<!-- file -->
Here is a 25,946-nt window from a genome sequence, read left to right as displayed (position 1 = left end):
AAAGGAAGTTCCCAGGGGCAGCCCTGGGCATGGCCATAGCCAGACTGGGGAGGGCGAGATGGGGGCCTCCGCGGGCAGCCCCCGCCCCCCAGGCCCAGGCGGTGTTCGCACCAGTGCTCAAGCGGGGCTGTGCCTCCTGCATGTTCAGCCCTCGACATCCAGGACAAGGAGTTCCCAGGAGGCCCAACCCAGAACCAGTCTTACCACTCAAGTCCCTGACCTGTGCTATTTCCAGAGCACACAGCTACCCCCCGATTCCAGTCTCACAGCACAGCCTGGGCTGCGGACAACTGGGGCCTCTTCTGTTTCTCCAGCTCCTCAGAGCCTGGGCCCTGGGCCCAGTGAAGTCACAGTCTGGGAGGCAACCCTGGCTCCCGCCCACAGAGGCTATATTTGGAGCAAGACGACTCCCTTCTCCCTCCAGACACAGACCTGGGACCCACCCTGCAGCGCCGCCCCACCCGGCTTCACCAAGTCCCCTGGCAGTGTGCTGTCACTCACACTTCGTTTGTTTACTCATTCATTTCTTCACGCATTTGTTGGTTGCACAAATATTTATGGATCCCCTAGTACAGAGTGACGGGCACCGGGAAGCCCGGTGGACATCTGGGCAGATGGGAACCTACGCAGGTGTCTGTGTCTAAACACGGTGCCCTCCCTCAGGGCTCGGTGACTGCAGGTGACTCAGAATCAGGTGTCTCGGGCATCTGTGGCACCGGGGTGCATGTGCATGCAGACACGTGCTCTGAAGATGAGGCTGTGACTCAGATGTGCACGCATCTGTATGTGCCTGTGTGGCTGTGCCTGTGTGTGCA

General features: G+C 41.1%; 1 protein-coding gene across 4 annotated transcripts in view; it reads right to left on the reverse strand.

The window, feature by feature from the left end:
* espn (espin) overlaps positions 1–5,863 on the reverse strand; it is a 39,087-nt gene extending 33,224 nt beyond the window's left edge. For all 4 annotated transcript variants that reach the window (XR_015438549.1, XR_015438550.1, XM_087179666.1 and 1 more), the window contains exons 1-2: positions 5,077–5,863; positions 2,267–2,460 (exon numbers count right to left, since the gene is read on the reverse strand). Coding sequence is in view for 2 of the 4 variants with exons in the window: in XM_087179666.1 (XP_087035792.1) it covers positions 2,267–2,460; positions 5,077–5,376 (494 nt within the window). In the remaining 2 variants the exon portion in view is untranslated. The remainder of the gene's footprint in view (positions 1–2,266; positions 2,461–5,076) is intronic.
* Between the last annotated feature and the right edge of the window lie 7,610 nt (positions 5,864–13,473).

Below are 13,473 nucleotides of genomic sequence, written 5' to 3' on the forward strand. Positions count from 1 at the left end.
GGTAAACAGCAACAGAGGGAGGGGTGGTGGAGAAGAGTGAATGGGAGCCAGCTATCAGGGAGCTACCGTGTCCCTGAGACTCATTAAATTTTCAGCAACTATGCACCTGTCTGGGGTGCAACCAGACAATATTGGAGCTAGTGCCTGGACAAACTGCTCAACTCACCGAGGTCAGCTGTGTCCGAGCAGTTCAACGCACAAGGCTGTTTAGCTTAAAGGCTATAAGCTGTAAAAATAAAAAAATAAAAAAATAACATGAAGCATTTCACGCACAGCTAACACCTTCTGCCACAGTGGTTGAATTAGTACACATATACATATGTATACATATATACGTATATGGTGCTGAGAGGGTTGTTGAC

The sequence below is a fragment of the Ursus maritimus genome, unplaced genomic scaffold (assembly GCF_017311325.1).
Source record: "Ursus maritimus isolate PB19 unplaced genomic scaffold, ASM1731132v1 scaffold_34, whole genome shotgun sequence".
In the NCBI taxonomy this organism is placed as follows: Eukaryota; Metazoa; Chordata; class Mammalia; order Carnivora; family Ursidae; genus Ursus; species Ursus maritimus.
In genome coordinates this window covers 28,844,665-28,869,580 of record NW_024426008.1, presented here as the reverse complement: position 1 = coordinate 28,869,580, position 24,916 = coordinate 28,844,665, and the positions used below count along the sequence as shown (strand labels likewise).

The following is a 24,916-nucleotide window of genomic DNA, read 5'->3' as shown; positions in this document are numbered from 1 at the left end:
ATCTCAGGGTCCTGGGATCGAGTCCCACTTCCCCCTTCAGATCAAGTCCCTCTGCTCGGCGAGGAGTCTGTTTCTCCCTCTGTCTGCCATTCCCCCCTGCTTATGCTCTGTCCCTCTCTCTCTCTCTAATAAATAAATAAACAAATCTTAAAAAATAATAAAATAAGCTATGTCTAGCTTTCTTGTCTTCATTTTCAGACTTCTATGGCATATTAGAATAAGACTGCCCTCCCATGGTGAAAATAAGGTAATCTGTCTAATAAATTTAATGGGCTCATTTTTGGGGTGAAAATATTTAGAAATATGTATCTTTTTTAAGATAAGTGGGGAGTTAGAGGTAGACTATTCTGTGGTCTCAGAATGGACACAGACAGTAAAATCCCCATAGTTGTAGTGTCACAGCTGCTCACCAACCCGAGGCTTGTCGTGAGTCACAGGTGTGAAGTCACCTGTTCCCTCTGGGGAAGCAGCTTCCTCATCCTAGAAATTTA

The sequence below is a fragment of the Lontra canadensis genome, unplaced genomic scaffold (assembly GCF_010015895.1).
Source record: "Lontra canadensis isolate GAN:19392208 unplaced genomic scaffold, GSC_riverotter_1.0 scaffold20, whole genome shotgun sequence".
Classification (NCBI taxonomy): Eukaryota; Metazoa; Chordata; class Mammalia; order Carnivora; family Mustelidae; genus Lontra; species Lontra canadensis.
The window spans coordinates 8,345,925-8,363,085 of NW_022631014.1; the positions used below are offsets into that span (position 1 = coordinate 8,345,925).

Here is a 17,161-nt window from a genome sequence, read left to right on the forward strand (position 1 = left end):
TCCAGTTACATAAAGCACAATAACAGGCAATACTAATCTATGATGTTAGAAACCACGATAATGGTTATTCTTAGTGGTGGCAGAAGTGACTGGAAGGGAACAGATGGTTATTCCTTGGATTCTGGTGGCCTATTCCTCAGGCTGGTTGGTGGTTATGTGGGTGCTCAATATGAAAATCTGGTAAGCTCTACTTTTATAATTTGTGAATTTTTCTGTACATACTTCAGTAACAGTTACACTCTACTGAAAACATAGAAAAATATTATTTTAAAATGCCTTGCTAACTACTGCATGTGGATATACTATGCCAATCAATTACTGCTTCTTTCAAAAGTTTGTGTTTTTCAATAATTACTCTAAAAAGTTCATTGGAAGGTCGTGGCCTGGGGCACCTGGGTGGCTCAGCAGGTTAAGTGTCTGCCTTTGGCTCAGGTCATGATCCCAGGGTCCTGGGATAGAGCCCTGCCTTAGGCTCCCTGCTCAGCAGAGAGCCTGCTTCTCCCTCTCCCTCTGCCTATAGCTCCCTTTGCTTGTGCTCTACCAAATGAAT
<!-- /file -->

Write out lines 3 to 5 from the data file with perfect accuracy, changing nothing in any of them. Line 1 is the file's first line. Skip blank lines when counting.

General features: G+C 41.1%; 1 protein-coding gene across 4 annotated transcripts in view; it reads right to left on the reverse strand.

The window, feature by feature from the left end:
* espn (espin) overlaps positions 1–5,863 on the reverse strand; it is a 39,087-nt gene extending 33,224 nt beyond the window's left edge. For all 4 annotated transcript variants that reach the window (XR_015438549.1, XR_015438550.1, XM_087179666.1 and 1 more), the window contains exons 1-2: positions 5,077–5,863; positions 2,267–2,460 (exon numbers count right to left, since the gene is read on the reverse strand). Coding sequence is in view for 2 of the 4 variants with exons in the window: in XM_087179666.1 (XP_087035792.1) it covers positions 2,267–2,460; positions 5,077–5,376 (494 nt within the window). In the remaining 2 variants the exon portion in view is untranslated. The remainder of the gene's footprint in view (positions 1–2,266; positions 2,461–5,076) is intronic.